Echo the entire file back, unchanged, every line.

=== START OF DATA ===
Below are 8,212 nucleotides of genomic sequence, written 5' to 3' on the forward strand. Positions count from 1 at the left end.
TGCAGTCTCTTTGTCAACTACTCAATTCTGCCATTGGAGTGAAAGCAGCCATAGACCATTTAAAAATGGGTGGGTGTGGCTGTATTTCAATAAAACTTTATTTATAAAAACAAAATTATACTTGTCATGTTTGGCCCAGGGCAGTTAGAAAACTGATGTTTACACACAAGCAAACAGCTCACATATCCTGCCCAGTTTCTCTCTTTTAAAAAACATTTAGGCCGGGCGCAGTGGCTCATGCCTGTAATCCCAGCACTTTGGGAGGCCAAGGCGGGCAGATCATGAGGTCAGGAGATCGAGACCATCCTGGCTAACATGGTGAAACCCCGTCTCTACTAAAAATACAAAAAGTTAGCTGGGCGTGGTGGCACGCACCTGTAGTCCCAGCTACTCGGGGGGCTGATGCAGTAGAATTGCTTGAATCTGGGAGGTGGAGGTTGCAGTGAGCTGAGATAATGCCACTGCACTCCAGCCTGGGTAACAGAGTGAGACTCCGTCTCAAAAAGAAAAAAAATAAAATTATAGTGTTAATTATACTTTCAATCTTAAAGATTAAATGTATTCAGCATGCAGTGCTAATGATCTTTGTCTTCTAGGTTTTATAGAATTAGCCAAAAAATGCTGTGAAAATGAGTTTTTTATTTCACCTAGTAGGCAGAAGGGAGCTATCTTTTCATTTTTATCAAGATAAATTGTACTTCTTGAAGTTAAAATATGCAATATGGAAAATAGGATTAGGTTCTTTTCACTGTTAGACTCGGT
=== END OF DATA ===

Below are 8,212 nucleotides of genomic sequence, written 5' to 3' on the forward strand. Positions count from 1 at the left end.
TGCAGTCTCTTTGTCAACTACTCAATTCTGCCATTGGAGTGAAAGCAGCCATAGACCATTTAAAAATGGGTGGGTGTGGCTGTATTTCAATAAAACTTTATTTATAAAAACAAAATTATACTTGTCATGTTTGGCCCAGGGCAGTTAGAAAACTGATGTTTACACACAAGCAAACAGCTCACATATCCTGCCCAGTTTCTCTCTTTTAAAAAACATTTAGGCCGGGCGCAGTGGCTCATGCCTGTAATCCCAGCACTTTGGGAGGCCAAGGCGGGCAGATCATGAGGTCAGGAGATCGAGACCATCCTGGCTAACATGGTGAAACCCCGTCTCTACTAAAAATACAAAAAGTTAGCTGGGCGTGGTGGCACGCACCTGTAGTCCCAGCTACTCGGGGGGCTGATGCAGTAGAATTGCTTGAATCTGGGAGGTGGAGGTTGCAGTGAGCTGAGATAATGCCACTGCACTCCAGCCTGGGTAACAGAGTGAGACTCCGTCTCAAAAAGAAAAAAAATAAAATTATAGTGTTAATTATACTTTCAATCTTAAAGATTAAATGTATTCAGCATGCAGTGCTAATGATCTTTGTCTTCTAGGTTTTATAGAATTAGCCAAAAAATGCTGTGAAAATGAGTTTTTTATTTCACCTAGTAGGCAGAAGGGAGCTATCTTTTCATTTTTATCAAGATAAATTGTACTTCTTGAAGTTAAAATATGCAATATGGAAAATAGGATTAGGTTCTTTTCACTGTTAGACTCGGT